Employers may have heard their Payroll team throw around the term Single Touch Payroll Reporting (‘STPR’) recently. The STPR legislation was part of the Budget Savings (Omnibus) Act 2016 that received Royal Assent in September 2016. However, employers are only now starting to recognise what this might mean for them. The Australian Tax Office (‘ATO’) claims the STPR introduction will streamline the way employers report some tax and superannuation information to the ATO. The STPR certainly has some administrative benefits, however, there are a few things that need to be in place before the 1 July 2018 compulsory switch takes place.
From 1 July 2017, any employer regardless of size will be able to choose to adopt the STPR. However, from 1 July 2018, it will be compulsory for ‘substantial employers’ with more than 20 employees to use STPR. Once an employer is considered a substantial employer, if the number of employees decreases below 20 in a later year, it must apply to the Commissioner of Taxation for an exemption.
The main changes you will notice when adopting the STPR are:
- Ordinary Time Earnings, salary or wages and Pay-As-You-Go (‘PAYG’) withholding information will be reported and available to the Commissioner in ‘real time’ when payroll is periodically processed by the employer.
- Superannuation contributions will be reported to the Commissioner at the time the contributions are paid.
- Employers will have to acquire SBR-enabled software to comply with their PAYG withholding obligations.
- New employees will have the option of completing TFN declarations and Super Choice forms online.
- The STPR reports for PAYG withholding will become the approved form for reporting PAYG withholding (currently this is the Business Activity Statements (‘BAS’)). A failure to lodge in the approved form attracting an administrative penalty.
- Employers that have reported their PAYG withholding obligations via STPR will have their PAYG withholding prefilled by the ATO on their BAS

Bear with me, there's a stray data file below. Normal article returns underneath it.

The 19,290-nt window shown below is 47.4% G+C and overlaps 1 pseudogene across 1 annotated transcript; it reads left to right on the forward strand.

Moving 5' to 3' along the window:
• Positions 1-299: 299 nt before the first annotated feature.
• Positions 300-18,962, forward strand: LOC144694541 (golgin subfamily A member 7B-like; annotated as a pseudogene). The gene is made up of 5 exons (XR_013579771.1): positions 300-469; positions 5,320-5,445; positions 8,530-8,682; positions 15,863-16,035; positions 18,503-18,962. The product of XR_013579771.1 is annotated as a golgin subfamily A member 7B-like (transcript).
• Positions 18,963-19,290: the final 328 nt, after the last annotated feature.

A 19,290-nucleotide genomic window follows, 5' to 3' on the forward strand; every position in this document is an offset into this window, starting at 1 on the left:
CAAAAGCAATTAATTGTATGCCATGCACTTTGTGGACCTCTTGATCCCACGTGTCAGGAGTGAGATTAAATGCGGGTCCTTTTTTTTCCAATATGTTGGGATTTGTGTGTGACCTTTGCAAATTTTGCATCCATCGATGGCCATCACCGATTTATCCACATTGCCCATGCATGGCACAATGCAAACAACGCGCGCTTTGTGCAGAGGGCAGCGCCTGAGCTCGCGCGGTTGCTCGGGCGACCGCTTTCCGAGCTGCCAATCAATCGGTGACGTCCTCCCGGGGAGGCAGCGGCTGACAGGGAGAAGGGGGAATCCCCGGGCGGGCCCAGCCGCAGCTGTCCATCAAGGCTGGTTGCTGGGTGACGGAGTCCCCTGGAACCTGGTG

- However, the ATO envisages that employers will be provided with the option to pay their PAYG withholding at the same time they lodge their STP reports to further align the reporting and payment of PAYG withholding through the payroll system. That is, the amounts will be remitted earlier than is necessary under the legislation.
- Employers will no longer be required to submit an annual PAYG report to the ATO
- Employers may no longer need to provide payment summaries to employees, as the employees will have access to their payroll information via their myGov account. It is recommended that employees whose employers are changing to STPR set up a MyGov account before the change takes place, in order to access to their salary information at year end.
What’s remained the same?
- If the employer does not elect to pay at the same time they report under the STPR there is no change to the due date for payment of the PAYG Withholding liability. The payment cycle depends on the size of the employer. Large employers need to remit weekly, medium remitters monthly, small remitters on a quarterly basis.
- Likewise the STPR does not change the payment due date for superannuation guarantee, being generally on the 28th day following a financial quarter.